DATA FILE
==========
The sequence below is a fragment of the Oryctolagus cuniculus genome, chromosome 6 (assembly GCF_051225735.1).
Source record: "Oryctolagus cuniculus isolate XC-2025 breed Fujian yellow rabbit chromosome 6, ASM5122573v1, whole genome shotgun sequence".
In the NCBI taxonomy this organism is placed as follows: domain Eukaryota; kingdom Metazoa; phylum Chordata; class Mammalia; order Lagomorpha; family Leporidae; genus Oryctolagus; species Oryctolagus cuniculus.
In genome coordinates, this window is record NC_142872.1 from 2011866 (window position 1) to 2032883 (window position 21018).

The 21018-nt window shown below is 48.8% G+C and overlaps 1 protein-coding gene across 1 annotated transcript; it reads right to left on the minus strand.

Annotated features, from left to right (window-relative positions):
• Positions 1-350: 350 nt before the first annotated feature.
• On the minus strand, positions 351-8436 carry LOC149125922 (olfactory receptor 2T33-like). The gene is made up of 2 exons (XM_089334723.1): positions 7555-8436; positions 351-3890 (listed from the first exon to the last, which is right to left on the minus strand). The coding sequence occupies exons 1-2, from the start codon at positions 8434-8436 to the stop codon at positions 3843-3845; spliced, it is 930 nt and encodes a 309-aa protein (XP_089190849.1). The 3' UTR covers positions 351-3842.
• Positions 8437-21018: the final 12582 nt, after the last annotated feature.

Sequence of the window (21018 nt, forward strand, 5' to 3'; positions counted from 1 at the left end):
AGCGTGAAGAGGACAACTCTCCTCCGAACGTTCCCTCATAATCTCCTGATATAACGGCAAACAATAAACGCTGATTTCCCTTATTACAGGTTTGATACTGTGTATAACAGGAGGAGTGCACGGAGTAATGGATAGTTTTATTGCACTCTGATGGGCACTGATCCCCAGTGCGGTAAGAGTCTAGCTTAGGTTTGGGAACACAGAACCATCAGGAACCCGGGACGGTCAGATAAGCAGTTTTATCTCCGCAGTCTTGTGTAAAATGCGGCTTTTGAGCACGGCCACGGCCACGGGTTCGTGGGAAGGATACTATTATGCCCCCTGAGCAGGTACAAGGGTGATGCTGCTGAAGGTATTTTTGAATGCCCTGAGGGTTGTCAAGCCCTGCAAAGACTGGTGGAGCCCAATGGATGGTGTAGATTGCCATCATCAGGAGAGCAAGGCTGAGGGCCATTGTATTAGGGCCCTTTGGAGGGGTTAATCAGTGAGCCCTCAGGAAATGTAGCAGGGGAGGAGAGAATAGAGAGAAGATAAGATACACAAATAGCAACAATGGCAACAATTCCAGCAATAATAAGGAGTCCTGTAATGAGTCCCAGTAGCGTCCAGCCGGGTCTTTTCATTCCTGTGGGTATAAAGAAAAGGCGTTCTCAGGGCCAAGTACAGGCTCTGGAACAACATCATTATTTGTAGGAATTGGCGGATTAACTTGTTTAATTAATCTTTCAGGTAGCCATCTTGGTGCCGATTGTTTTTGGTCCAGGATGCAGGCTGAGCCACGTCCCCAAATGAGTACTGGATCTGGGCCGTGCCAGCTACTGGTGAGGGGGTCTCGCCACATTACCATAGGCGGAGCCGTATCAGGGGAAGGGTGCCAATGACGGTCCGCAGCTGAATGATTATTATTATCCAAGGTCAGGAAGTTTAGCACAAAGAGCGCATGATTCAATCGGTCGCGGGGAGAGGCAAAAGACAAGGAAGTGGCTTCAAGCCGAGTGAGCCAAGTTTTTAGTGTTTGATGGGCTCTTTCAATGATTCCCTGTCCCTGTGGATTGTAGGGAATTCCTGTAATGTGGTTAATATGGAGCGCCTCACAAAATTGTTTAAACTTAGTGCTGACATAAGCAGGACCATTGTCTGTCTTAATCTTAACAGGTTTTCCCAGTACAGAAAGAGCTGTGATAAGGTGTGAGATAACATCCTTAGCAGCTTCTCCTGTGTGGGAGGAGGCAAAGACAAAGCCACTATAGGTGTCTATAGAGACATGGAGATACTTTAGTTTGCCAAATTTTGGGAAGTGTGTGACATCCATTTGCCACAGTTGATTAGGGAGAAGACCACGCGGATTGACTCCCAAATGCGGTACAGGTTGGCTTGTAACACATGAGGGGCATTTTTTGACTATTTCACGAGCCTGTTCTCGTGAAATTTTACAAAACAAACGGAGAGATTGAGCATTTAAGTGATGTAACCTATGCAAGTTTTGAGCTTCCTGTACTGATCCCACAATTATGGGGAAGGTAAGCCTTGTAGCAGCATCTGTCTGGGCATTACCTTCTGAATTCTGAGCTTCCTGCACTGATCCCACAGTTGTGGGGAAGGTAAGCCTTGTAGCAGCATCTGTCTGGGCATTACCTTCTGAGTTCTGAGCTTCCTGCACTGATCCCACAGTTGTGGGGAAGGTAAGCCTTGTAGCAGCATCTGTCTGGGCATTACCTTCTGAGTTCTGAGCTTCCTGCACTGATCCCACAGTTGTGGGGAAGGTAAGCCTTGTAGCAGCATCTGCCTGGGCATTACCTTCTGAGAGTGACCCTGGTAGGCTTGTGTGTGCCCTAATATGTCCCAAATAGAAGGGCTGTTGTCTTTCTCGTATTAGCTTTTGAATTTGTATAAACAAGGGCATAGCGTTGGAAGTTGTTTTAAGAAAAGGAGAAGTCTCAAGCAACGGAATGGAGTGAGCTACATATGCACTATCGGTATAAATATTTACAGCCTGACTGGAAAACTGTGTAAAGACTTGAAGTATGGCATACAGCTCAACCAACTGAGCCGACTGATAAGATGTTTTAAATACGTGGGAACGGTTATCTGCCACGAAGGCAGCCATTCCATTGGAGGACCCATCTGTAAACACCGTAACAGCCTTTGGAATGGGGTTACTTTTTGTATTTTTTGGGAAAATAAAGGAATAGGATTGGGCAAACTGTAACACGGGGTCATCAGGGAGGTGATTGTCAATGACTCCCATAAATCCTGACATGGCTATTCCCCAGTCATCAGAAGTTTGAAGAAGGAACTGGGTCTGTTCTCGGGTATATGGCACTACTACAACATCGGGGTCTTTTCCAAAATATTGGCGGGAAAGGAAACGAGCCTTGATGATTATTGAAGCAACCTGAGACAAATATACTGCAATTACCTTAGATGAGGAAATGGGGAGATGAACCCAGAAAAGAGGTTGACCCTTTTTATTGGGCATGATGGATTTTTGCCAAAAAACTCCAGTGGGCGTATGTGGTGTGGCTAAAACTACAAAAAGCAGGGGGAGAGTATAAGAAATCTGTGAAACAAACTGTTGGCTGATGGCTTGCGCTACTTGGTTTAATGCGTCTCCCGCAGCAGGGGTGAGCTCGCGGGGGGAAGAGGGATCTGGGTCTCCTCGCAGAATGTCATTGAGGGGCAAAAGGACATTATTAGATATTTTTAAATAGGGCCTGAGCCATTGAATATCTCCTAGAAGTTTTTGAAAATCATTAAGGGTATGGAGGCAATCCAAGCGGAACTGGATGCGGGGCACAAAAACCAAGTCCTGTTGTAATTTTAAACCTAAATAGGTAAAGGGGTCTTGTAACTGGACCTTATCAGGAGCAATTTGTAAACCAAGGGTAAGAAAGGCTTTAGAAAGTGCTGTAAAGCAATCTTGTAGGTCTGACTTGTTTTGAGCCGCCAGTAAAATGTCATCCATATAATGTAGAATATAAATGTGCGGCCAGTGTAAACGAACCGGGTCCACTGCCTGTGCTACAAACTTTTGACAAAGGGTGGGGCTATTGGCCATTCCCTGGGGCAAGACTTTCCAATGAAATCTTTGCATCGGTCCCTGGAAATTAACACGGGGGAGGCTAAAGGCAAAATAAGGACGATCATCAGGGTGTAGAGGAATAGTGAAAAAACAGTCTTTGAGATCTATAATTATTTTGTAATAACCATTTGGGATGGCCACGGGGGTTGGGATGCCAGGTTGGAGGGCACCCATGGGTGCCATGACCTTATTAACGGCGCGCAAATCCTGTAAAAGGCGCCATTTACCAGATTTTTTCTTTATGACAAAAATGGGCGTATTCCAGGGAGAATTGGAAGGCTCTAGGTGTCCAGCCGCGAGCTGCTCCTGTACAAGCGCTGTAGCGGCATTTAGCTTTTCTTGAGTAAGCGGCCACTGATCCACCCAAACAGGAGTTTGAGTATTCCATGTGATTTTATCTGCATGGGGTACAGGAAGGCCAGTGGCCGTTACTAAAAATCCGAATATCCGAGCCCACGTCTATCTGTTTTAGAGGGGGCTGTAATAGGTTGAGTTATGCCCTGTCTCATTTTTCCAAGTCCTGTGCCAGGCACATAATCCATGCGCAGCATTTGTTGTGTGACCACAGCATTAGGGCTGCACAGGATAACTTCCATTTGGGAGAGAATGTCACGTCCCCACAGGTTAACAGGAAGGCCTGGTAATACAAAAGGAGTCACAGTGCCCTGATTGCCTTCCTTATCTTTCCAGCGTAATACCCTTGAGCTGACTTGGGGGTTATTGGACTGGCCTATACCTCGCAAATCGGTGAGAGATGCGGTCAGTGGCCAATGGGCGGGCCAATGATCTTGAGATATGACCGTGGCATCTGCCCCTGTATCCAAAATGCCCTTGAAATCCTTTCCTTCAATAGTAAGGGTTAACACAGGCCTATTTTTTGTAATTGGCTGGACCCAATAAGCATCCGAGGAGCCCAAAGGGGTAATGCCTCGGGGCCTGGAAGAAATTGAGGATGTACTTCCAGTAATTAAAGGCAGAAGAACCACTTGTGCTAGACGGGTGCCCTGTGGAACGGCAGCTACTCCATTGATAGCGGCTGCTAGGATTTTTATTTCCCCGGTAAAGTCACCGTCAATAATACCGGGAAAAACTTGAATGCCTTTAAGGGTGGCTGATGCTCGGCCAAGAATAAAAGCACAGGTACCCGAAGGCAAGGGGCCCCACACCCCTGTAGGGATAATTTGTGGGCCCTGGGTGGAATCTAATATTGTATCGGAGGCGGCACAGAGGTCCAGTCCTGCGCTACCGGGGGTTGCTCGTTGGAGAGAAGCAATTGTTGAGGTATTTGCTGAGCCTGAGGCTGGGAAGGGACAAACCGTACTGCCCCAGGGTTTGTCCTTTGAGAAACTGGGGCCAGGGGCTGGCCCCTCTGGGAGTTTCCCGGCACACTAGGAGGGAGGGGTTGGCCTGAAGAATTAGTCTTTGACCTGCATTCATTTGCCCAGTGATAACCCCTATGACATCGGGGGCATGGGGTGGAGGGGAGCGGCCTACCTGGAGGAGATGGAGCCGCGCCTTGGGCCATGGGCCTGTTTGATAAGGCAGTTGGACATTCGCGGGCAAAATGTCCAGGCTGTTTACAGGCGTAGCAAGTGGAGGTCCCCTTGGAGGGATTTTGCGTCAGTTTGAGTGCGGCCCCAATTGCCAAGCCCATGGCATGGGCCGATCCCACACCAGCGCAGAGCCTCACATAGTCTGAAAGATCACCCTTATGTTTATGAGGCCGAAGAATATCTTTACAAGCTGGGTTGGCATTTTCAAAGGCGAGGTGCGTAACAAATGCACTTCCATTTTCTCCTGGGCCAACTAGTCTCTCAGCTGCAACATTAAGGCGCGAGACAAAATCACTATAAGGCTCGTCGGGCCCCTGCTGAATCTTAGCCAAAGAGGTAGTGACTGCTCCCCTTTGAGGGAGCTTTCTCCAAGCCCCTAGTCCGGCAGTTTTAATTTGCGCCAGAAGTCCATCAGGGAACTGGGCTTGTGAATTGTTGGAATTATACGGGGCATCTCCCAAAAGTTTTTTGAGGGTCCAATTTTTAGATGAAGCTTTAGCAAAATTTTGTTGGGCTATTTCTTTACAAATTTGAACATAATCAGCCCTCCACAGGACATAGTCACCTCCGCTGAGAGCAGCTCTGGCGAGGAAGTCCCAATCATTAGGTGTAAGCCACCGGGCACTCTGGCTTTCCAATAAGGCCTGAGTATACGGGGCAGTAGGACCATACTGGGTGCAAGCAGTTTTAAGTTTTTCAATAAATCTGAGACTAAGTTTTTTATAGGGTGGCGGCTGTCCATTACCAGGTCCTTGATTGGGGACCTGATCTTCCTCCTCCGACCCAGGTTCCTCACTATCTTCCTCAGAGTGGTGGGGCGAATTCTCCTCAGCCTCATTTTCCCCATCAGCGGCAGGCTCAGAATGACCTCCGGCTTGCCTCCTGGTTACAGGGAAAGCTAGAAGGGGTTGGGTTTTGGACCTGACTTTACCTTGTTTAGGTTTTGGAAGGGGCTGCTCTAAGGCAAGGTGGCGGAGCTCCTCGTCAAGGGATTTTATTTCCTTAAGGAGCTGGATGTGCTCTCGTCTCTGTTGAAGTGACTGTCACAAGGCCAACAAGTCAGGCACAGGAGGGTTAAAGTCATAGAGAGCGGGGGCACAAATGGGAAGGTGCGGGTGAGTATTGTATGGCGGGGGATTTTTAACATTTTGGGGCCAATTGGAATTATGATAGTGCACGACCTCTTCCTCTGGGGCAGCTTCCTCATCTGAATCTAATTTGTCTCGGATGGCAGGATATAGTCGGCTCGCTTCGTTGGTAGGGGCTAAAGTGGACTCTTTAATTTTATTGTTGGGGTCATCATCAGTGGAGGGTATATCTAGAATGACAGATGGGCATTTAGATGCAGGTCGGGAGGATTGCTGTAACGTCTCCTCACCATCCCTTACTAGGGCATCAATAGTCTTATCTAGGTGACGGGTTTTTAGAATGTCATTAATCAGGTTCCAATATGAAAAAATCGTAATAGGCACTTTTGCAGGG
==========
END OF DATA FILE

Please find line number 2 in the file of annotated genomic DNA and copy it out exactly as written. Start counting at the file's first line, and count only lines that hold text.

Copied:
Source record: "Oryctolagus cuniculus isolate XC-2025 breed Fujian yellow rabbit chromosome 6, ASM5122573v1, whole genome shotgun sequence".